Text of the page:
• Bryce Canyon Amphitheater

    Bryce Canyon

    National Park Utah

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  • U.S. Highway 89 Bryce Canyon to Grand Canyon

    Road damage south of Page, Arizona will impact travel between Bryce Canyon and Grand Canyon National Parks. Click for a travel advisory and link to a map with suggested alternate routes: More »

  • Sunset Campground Construction

    From April-July 2014, three new restroom facilities will be constructed in Sunset Campground. Visitors may experience construction noise and dust, as well as some campsite and restroom closures. 'Sunset Campground' webpage has additional information. More »

  • Bryce Point to Peekaboo Connector Trail Closure

    Due to a large rockslide, the connecting trail from Bryce Point to Peekaboo Loop is closed. Trail will be reopened once repairs are made. The Peekaboo Loop is open, but must be accessed from Sunset or Sunrise Point.

  • Wall Street Section of Navajo Loop Closed

    Due to dangerous conditions (falling rock and treacherous, icy switchbacks), the Wall Street section of the Navajo Loop Trail is CLOSED. It will reopen in Spring once freezing temperatures have subsided.

  • Backcountry Campsite Closures

    Due to bear activity at select campsites in Bryce Canyon's backcountry, two backcountry campsites have been closed until further notice: Sheep Creek and Iron Spring.


View to the southeast from Farview Point

View at Farview


Farview Point is appropriately named, with spectacular views of famous landmarks that make up the Grand Staircase. From north to south you can see: the Aquarius Plateau (Pink Cliffs), the Kaiparowits Plateau (Grey Cliffs), Molly's Nipple (White Cliffs), and even glimpses of the Kaibab Plateau on which lies the North Rim of the Grand Canyon. These magnificent views result from Bryce Canyon's extremely high air quality, with potential visibility as far away as the Black Mesas in Arizona — up to 160 miles! Navajo Mountain, 90 miles away on the border of Utah and Arizona, can be seen on all but the worst days. While many visitors are awed by the beautiful things they see here, it is what they don't see (the haze and smog produced by particulates in the air) that is one of Bryce Canyon's most valued assets.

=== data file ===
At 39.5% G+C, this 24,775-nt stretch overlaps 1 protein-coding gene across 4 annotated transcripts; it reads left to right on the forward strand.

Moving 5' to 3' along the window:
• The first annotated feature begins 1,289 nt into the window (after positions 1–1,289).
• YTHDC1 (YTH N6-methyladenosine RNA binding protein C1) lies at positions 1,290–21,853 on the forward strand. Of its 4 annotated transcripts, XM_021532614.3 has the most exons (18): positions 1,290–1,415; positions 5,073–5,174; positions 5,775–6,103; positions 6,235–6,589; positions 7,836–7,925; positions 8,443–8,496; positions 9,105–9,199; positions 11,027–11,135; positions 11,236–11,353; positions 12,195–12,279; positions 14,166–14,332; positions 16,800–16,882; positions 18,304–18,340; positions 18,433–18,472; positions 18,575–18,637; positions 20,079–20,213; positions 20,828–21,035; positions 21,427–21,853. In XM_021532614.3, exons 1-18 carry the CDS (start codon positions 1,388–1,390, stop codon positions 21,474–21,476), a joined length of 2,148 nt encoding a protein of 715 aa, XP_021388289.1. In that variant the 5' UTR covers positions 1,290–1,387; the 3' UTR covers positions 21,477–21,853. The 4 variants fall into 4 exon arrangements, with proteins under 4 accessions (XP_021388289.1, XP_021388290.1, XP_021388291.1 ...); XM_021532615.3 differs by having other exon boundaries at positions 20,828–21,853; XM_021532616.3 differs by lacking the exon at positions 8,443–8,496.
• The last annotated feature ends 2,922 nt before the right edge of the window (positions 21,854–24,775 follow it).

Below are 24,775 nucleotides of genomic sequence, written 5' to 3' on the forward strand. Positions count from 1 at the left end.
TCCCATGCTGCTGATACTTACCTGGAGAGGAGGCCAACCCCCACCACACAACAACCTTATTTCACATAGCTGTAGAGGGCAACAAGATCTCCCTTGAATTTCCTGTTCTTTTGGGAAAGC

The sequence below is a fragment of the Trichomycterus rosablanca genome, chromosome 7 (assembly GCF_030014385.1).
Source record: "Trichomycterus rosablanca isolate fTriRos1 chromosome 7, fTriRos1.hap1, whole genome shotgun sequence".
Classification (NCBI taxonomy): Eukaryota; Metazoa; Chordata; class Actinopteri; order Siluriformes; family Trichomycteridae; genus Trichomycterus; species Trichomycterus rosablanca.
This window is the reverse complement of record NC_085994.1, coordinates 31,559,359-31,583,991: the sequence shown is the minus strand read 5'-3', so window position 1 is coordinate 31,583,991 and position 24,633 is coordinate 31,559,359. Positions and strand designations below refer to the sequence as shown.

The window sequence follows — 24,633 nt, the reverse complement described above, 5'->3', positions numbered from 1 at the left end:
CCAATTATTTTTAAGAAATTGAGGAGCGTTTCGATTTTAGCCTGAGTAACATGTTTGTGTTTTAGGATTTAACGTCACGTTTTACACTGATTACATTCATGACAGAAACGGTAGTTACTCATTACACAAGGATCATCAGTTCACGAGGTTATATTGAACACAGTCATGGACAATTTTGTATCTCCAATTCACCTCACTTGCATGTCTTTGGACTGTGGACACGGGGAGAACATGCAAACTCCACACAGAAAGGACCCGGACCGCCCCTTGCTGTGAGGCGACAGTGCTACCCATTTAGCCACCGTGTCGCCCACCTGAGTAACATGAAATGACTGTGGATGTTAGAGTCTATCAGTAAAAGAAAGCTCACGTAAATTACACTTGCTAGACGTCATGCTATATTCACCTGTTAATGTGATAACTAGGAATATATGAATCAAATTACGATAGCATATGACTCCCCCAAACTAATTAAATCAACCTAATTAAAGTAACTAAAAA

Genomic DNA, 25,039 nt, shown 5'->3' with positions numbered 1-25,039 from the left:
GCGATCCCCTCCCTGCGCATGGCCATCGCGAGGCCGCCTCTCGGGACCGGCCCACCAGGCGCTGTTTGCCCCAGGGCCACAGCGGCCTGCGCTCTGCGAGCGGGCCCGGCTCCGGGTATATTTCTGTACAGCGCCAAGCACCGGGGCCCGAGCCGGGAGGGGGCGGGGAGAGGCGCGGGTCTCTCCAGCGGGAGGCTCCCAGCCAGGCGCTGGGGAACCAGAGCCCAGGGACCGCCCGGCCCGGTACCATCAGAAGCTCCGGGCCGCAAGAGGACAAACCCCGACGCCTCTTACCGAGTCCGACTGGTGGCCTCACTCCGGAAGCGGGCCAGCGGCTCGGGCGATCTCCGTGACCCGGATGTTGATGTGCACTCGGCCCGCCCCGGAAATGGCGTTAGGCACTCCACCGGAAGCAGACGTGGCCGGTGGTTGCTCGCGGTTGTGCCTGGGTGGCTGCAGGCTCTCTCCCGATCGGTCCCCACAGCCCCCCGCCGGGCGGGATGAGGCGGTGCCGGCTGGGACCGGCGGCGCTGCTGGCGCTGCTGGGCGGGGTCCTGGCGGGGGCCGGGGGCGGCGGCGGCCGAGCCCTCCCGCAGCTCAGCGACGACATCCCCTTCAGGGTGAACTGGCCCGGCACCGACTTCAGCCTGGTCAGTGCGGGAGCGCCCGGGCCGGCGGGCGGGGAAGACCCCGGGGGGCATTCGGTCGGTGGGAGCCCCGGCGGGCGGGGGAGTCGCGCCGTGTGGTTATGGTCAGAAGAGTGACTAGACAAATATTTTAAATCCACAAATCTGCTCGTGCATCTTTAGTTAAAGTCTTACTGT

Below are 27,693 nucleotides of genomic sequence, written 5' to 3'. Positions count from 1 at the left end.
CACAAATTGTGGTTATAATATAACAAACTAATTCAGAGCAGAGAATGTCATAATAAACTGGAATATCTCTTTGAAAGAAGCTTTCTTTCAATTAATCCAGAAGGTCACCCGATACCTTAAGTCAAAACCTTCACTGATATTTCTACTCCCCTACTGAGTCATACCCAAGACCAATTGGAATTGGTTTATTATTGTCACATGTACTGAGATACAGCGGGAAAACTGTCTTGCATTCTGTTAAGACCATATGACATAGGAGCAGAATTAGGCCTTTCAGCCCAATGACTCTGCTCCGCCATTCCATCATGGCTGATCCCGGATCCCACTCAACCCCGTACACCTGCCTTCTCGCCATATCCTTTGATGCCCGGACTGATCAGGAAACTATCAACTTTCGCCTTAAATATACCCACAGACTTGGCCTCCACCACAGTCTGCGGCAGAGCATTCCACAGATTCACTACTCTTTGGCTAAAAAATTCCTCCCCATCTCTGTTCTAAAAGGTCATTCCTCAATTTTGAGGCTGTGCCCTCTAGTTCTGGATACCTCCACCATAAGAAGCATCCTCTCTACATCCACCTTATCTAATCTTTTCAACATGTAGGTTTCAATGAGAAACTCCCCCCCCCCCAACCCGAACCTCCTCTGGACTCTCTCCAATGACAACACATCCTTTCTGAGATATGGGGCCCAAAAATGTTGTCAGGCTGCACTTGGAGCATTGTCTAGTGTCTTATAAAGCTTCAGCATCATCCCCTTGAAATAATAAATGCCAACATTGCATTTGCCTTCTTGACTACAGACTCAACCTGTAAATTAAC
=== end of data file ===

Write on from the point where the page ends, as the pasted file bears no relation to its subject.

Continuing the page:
In the foreground of the scene, a layer of resistant rock caps a fin protruding from the plateau. These resistant layers prolong the life of the fin, protecting the soft limestone from the forces of erosion and delaying the formation of hoodoos. Once this resistant cap has been eroded, the fin will have a short life (geologically speaking) as a series of hoodoos, before being weathered completely into a pile of clay and sand that will soon be washed away.

This is the transitional zone between Ponderosa Pine Forests and the Spruce-Fir forest. Watch for representatives of both plant and animal communities. Here you might find flowers such as Showy Goldeneye and Shrubby Cinquefoil. Also watch for Osprey. If you are surprised to find fish eaters like Osprey living in a desert-like environment you're not the only one. Not too far from here nest a pair of Osprey that catch and carry fish from Tropic Reservoir - a distance of two air miles!

A very short and flat trail leads north from the parking lot to Piracy Point where with a little imagination two large buttes appear as sailing ships engaged in a naval battle.

pit toilets

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Did You Know?

small herd of Pronghorn Antelope

Pronghorn, once roaming the plains of North America in numbers second only to Bison, can be found at Bryce Canyon National Park. They are the fastest land mammal on the continent and only the second fastest mammalian runner in the whole world, reaching speeds of up to 60 mph! More...